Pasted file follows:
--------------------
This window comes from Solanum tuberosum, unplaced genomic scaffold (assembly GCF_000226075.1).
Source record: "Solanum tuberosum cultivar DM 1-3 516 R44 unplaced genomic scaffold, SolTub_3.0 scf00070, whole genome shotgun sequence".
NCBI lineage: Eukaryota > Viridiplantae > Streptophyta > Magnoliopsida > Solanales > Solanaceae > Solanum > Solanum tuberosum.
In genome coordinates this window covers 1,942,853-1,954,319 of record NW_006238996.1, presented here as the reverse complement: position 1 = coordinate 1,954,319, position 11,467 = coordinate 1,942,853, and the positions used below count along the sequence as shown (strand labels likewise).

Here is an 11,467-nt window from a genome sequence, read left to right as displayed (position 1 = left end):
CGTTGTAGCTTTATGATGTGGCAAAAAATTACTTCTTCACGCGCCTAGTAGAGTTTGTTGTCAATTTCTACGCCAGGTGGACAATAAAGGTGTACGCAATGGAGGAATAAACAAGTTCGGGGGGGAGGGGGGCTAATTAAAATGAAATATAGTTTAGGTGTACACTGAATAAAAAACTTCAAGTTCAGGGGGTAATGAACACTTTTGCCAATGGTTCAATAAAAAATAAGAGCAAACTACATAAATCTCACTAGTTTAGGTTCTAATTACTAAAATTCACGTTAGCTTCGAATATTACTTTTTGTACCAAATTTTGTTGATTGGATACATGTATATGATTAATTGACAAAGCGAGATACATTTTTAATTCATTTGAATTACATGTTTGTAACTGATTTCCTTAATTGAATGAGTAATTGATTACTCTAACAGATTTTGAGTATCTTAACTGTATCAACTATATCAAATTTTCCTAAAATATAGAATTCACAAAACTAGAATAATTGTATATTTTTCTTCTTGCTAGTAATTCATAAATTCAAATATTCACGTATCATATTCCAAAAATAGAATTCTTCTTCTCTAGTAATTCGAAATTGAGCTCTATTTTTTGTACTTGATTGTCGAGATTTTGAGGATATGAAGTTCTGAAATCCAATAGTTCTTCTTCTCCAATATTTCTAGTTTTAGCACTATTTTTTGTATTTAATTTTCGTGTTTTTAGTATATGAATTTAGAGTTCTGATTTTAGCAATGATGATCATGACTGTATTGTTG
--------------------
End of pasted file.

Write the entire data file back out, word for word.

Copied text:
This window comes from Solanum tuberosum, unplaced genomic scaffold (assembly GCF_000226075.1).
Source record: "Solanum tuberosum cultivar DM 1-3 516 R44 unplaced genomic scaffold, SolTub_3.0 scf00070, whole genome shotgun sequence".
NCBI lineage: Eukaryota > Viridiplantae > Streptophyta > Magnoliopsida > Solanales > Solanaceae > Solanum > Solanum tuberosum.
In genome coordinates this window covers 1,942,853-1,954,319 of record NW_006238996.1, presented here as the reverse complement: position 1 = coordinate 1,954,319, position 11,467 = coordinate 1,942,853, and the positions used below count along the sequence as shown (strand labels likewise).

Here is an 11,467-nt window from a genome sequence, read left to right as displayed (position 1 = left end):
CGTTGTAGCTTTATGATGTGGCAAAAAATTACTTCTTCACGCGCCTAGTAGAGTTTGTTGTCAATTTCTACGCCAGGTGGACAATAAAGGTGTACGCAATGGAGGAATAAACAAGTTCGGGGGGGAGGGGGGCTAATTAAAATGAAATATAGTTTAGGTGTACACTGAATAAAAAACTTCAAGTTCAGGGGGTAATGAACACTTTTGCCAATGGTTCAATAAAAAATAAGAGCAAACTACATAAATCTCACTAGTTTAGGTTCTAATTACTAAAATTCACGTTAGCTTCGAATATTACTTTTTGTACCAAATTTTGTTGATTGGATACATGTATATGATTAATTGACAAAGCGAGATACATTTTTAATTCATTTGAATTACATGTTTGTAACTGATTTCCTTAATTGAATGAGTAATTGATTACTCTAACAGATTTTGAGTATCTTAACTGTATCAACTATATCAAATTTTCCTAAAATATAGAATTCACAAAACTAGAATAATTGTATATTTTTCTTCTTGCTAGTAATTCATAAATTCAAATATTCACGTATCATATTCCAAAAATAGAATTCTTCTTCTCTAGTAATTCGAAATTGAGCTCTATTTTTTGTACTTGATTGTCGAGATTTTGAGGATATGAAGTTCTGAAATCCAATAGTTCTTCTTCTCCAATATTTCTAGTTTTAGCACTATTTTTTGTATTTAATTTTCGTGTTTTTAGTATATGAATTTAGAGTTCTGATTTTAGCAATGATGATCATGACTGTATTGTTG